This week (Oct. 16) in 1978, Cardinal Karol Wojtyla was elected by his fellow cardinals as the youngest pope in 132 years, the first non-Italian pope in 455 years, and — being a native of Poland — the first Slavic pope in history. He took the name John Paul II, and then he took it upon himself to bring down the Soviet empire — an empire that had controlled Eastern Europe, including his native Poland, for more than 30 years.
In June of 1979, nine months after his election, he took his first significant step toward that goal by making an official visit to his Polish homeland, and when he disembarked from his plane at Warsaw’s airport and promptly kissed the ground, his countrymen burst with joy, pride and religious fervor. Hundreds of thousands of Poles greeted his visit to Warsaw, shouting, “We want God! We want God!” And as he traveled the country the crowds swelled, culminating in the city of Krakow where he addressed nearly 3 million Poles.
His message to his audiences was simple. “Be not afraid,” he told them, because “faith,” “hope” and “love” will help them overcome any obstacle or enemy, and he reminded his countrymen that religious freedom was their fundamental right, despite what the Soviet-puppet government that ruled them might say.
He also reminded his countrymen, and all the captive peoples of Eastern Europe, how disparate were their personal belief systems — their values, ethics, dreams and religious faith — from the illegitimate and stultifying political systems they lived under. He was convinced that once those disparities were clearly understood, these political systems would quickly crumble.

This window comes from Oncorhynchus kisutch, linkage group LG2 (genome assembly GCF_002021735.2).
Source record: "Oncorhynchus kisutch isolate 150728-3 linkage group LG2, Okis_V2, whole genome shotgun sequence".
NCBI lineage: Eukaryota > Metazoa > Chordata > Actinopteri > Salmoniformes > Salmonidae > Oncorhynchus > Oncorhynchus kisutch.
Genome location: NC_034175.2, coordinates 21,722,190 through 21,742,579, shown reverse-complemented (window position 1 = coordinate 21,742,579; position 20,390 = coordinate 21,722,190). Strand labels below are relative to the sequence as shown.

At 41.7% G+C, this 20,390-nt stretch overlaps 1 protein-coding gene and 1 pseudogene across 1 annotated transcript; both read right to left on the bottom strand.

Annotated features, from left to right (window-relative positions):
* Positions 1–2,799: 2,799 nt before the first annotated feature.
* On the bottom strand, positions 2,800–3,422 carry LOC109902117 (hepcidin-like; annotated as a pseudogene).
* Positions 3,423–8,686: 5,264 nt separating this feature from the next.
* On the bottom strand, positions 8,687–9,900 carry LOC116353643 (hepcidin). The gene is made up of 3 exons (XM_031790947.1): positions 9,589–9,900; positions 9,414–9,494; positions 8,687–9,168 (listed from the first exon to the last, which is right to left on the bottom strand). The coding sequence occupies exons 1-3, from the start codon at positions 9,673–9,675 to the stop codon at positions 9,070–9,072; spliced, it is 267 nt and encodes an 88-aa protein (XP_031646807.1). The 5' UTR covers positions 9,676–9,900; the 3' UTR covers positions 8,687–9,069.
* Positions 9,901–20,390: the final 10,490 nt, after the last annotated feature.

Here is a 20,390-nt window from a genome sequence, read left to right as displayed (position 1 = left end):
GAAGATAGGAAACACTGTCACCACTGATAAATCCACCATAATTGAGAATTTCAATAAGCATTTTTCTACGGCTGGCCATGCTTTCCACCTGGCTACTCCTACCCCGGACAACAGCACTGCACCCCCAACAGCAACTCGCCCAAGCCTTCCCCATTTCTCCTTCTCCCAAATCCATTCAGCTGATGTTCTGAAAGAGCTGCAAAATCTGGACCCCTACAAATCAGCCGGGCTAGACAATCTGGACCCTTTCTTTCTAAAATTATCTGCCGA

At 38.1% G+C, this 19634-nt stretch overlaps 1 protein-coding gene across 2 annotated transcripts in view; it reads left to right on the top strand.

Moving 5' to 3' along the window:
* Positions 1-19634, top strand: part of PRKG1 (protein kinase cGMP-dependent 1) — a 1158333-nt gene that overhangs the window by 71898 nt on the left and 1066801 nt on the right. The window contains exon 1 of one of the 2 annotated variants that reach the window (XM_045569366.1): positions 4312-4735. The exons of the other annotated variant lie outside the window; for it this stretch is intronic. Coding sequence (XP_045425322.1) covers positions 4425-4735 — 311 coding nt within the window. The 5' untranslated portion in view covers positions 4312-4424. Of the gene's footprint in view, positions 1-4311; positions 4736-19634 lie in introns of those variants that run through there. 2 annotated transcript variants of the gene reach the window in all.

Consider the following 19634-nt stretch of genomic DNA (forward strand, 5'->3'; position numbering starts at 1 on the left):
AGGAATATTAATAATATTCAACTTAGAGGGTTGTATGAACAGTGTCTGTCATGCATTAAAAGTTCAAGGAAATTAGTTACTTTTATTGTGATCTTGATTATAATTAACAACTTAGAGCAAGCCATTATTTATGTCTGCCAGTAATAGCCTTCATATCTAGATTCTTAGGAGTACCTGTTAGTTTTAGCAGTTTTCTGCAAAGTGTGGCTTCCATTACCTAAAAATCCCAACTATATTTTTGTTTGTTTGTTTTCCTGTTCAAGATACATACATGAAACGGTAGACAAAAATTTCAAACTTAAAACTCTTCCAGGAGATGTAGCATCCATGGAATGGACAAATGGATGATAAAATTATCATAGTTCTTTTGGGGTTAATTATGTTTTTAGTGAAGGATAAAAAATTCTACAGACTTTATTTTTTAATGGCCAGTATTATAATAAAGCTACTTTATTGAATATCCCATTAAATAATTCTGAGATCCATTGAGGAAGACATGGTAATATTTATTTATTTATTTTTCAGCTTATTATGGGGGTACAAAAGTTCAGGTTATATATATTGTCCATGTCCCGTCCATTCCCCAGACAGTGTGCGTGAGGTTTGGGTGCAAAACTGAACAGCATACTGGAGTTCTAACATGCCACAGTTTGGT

His audiences got the message, starting — as he undoubtedly had hoped — with his fellow Poles. A year after the Pope’s visit, Lech Walesa, an unemployed electrician from the Lenin Shipyard in Gdansk, and a man who had once led an illegal strike against that shipyard, stood outside its gates, a picture of Pope John Paul II beside him, to announce the formation of the first-ever independent trade union in a Soviet-controlled country — the trade union Solidarnosc, or “Solidarity.” “We have the right to strike!” Walesa announced to thunderous cheers.
It was the beginning of the end, as the then head of the KGB — and later Soviet General Secretary — Yuri Andropov surely realized. Two years earlier, upon hearing that Wojtyla was elected pope, he had reprimanded his KGB bureau chief in Warsaw, demanding of him, “How could you possibly allow the election of a citizen of a socialist country as Pope?!”
That Andropov believed the KGB had any control over such a decision speaks volumes about how unnaturally illegitimate, out of touch — and ultimately doomed — the political system he represented really was.